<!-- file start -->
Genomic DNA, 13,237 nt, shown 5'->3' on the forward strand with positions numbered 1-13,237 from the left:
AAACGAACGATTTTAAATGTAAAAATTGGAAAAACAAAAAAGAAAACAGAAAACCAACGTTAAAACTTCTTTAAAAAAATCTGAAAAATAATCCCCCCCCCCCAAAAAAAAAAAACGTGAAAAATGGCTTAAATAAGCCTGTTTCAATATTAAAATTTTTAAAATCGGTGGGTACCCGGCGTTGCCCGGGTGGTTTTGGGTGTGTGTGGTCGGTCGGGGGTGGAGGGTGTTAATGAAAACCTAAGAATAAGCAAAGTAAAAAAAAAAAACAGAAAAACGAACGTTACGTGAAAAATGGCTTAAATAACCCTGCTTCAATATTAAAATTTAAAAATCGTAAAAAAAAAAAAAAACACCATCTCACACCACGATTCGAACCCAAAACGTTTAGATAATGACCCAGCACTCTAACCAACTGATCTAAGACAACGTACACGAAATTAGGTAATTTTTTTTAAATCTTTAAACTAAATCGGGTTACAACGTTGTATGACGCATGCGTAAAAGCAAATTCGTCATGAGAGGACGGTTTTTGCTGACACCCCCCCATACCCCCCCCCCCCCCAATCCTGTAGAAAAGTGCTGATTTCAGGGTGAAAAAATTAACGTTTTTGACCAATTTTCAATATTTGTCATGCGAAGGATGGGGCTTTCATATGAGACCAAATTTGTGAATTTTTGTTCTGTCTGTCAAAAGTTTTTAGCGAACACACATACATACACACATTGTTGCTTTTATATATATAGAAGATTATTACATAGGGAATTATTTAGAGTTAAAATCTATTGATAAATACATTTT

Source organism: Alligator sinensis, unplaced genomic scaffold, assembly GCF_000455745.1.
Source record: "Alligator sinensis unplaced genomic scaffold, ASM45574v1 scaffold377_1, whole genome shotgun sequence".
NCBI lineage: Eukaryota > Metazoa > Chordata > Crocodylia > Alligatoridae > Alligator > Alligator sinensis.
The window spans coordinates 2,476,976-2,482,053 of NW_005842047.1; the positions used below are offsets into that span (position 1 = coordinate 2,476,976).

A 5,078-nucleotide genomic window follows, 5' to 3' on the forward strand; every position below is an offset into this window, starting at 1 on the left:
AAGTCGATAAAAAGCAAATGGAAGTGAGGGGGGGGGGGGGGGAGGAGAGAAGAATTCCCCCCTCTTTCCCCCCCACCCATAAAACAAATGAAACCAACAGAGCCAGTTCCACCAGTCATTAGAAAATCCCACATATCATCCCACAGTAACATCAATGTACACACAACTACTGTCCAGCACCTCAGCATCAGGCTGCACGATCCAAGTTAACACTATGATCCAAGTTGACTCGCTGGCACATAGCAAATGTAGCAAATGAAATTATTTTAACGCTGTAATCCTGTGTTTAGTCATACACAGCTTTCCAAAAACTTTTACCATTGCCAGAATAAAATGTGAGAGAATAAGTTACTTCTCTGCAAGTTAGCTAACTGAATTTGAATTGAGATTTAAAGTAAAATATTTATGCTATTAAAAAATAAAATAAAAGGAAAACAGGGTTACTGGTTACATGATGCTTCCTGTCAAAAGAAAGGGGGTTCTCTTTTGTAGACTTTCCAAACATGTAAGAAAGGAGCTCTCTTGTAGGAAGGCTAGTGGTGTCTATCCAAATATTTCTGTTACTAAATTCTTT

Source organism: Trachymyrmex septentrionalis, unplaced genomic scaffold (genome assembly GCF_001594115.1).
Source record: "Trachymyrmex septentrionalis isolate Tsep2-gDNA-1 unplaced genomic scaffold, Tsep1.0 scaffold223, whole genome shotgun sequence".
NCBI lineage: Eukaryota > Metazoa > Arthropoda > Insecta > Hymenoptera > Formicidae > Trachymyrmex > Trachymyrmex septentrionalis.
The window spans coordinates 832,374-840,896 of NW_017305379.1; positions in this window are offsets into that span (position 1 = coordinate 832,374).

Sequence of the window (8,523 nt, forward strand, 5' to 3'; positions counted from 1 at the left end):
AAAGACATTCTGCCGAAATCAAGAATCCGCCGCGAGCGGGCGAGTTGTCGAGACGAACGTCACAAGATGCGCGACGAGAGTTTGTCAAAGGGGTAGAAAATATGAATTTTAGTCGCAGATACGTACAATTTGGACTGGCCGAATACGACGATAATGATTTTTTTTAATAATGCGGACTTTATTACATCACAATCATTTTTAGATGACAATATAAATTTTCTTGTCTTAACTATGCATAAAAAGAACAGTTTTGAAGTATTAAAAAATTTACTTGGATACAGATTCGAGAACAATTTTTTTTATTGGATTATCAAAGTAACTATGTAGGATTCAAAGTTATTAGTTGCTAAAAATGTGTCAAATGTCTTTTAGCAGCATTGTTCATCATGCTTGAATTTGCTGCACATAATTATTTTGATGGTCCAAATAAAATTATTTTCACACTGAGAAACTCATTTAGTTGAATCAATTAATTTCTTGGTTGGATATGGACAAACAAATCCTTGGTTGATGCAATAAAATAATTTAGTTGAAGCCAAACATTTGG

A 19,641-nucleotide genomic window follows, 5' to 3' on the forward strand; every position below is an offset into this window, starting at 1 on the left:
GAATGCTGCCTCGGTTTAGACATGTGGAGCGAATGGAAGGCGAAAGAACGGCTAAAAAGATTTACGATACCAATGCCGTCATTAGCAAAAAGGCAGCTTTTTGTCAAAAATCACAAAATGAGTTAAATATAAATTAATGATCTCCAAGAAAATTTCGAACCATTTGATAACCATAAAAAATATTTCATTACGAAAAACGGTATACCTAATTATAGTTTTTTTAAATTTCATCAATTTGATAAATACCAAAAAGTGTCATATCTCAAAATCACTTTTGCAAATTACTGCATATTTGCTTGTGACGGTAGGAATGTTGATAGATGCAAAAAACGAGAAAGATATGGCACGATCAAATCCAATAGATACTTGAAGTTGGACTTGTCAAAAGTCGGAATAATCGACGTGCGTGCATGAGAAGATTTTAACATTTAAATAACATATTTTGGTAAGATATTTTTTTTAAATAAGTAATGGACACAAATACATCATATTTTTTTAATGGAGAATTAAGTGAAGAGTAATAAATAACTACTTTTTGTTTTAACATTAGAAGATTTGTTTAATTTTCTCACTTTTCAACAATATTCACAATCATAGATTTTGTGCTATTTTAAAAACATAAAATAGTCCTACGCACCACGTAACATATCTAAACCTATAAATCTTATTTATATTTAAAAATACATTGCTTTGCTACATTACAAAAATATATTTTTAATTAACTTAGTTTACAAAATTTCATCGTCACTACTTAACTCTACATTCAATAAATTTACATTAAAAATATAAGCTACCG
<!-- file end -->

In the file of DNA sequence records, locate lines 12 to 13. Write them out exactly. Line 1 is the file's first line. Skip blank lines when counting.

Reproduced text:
The window spans coordinates 832,374-840,896 of NW_017305379.1; positions in this window are offsets into that span (position 1 = coordinate 832,374).

Sequence of the window (8,523 nt, forward strand, 5' to 3'; positions counted from 1 at the left end):